Passing the famous Schlenkerla Brauerei where the best known of Bamberg's smoky beers is brewed, you walk up another impressively steep hill to the Wilde Rose Keller. Now this former brewery's keller is big and it is popular, particularly on a glorious evening. It is all self service which is to my mind, how a keller should be. We got a good seat in the middle to watch the dynamics of it all - a most diverting pastime. First we obtained beer. For me kellerbier, brewery unknown, though it seems to be made for Wilde Rose. Bloody good it was too. For E, Keesmann Herren Pils which while maybe not on top form, supplied her with a satisfactory drink. To accompany this we had a "kellerplatte" from the food counter. Thick slabs of black pudding with tongue, ham of various sorts, pate, cheese, a touch of salad and thick slices of course rye bread made a veritable feast, though E wouldn't touch the black pudding. All for €5. the beer was around €2.00 a half litre.
A lot of people were eating. Some from the food counter and many from their own picnics, which is a traditional and acceptable thing to do. These were most interesting. Old ladies all chipping in this and that while supping kellerbier and gossiping heartily, young families with their evening meal brought to be eaten in the dappled sunlight, a birthday party, with delicious looking (and huge) quantities of food, completed the scene with candles and tablecloths and stunningly pretty women. As the evening went on, the before work crowd of retired people made way for the after work crowd and families. One guy read a book while consuming a few beers and a kellerplatte and to our astonishment, later went up and bought a plateful of leberkaese - a meat loaf. Where did he put it? We were completely filled with our shared meal.
Later younger people arrived. All drank beer more or less. The atmosphere was convivial and jolly. It was delight to watch such a mixed crowd enjoying the outdoors and beer in such a civilised way. There was no horrid and unwanted music, no shouting, no drunkenness and no litter. The crowd was self policing, the children played happily in the play area while parents enjoyed a break. All was well with this Franconian world. We reflected sadly that such a thing wouldn't work in the UK. Our society just isn't structured that way any more.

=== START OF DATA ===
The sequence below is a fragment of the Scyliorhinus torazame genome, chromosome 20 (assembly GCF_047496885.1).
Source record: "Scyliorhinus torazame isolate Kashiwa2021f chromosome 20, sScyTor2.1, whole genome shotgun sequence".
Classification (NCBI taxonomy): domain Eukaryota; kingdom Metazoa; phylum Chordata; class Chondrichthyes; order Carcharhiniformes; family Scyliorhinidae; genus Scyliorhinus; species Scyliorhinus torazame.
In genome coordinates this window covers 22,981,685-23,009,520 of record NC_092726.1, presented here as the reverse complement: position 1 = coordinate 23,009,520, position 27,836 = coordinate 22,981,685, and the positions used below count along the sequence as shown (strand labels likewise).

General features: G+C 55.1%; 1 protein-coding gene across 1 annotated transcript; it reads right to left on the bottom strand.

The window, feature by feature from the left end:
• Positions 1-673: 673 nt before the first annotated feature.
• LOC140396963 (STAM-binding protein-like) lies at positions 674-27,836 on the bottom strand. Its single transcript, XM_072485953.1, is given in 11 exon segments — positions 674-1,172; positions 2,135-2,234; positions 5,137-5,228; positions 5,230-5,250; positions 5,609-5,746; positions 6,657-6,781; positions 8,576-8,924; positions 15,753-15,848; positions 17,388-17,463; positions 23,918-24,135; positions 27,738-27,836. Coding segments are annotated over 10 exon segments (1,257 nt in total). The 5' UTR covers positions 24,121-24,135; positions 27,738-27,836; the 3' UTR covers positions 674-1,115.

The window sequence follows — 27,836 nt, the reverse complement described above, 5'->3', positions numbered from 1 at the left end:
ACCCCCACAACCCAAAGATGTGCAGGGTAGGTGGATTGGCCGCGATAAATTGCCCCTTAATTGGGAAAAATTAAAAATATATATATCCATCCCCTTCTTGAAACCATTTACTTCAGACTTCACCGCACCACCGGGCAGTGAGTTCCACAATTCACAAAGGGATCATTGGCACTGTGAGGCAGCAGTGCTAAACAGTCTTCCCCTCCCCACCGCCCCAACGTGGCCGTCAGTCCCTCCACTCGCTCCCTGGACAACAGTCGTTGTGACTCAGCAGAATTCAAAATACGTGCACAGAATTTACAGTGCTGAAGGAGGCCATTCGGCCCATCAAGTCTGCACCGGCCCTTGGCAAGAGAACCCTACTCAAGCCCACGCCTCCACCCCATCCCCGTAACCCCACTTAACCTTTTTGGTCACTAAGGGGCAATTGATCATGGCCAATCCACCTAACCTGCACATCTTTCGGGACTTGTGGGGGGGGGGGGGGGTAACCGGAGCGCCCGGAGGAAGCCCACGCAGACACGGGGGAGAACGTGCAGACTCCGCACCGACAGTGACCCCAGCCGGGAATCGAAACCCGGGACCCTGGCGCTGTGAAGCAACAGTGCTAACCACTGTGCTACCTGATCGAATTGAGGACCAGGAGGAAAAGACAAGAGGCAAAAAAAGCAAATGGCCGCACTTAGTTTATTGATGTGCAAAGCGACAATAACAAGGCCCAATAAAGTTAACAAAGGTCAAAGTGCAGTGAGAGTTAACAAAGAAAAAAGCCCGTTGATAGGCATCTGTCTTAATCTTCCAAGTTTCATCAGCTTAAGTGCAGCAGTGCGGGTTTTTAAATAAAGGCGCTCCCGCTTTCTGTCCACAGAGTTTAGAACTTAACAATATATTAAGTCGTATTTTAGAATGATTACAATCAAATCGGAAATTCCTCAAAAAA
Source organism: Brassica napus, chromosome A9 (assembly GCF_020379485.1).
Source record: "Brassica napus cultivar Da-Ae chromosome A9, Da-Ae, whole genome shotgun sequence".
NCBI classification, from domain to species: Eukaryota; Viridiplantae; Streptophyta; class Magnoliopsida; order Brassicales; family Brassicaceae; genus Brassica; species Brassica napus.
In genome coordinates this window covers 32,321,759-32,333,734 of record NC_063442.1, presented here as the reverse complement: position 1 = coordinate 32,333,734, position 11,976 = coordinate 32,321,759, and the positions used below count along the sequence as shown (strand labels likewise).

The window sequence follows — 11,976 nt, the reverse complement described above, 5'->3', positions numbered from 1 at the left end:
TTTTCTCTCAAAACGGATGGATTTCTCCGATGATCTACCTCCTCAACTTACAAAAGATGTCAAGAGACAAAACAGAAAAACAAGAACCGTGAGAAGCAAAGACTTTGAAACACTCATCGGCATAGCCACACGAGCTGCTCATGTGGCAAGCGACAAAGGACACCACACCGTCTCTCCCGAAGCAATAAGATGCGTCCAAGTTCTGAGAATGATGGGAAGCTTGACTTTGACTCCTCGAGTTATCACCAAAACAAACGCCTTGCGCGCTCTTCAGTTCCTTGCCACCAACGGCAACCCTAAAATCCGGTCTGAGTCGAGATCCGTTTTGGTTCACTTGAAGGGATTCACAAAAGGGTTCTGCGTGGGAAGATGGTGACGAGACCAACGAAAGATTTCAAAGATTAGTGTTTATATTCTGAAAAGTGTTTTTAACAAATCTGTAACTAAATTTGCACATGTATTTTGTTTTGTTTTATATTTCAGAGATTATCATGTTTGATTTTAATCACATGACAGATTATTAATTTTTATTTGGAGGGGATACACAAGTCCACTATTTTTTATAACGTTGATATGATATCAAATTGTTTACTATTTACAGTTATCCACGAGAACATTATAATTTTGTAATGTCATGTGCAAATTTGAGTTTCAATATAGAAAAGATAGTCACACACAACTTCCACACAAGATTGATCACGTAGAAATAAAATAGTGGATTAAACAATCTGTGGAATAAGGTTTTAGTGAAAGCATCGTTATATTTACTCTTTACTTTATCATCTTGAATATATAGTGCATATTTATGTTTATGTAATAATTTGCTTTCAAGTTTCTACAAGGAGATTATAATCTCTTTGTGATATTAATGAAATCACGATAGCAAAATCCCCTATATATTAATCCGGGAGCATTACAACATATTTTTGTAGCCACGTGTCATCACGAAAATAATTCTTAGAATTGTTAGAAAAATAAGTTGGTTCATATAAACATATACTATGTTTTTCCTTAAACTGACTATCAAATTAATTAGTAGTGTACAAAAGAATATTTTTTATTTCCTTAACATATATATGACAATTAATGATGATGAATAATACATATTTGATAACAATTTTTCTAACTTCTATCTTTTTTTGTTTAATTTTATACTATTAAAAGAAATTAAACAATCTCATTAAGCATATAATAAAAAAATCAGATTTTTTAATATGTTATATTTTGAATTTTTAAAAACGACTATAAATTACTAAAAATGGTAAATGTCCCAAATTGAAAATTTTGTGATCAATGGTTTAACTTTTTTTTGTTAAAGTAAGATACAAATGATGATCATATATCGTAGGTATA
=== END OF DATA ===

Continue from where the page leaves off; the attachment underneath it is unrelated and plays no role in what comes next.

We left with some regret. We had one more keller to visit.
A bit of a CV. Tandleman is a veteran beer lover, CAMRA Chairman and (local) activist, beer author, beer reviewer and pursuer of all things good in beer. He lives in the North West of England and London. Despite his CAMRA membership, he does not limit himself to cask conditioned beer, though he believes that cask conditioning, when done correctly and appropriately, brings a quality to beer that is hard to equal by any other kind of presentation. He is a strong supporter of Northern methods of beer dispense and avidly detests poorly presented beer and dislikes pasteurisation. He regularly visits Germany, has conducted corporate British and German beer tastings for CAMRA at the Great British Beer Festival where he has worked for years on Biere Sans Frontieres and was Deputy Organiser at CAMRA's very successful National Winter Ales Festival in 2009, 2010 and 2011. He admires good brewers wherever they are and has travelled extensively in pursuit of good beer to drink.
This blog mentions specifics; pubs and beer, good and bad. The opinions will be forthright, but you can always disagree, just don't be offended. Comments from those mentioned are particularly welcome and a right of reply is hereby offered.
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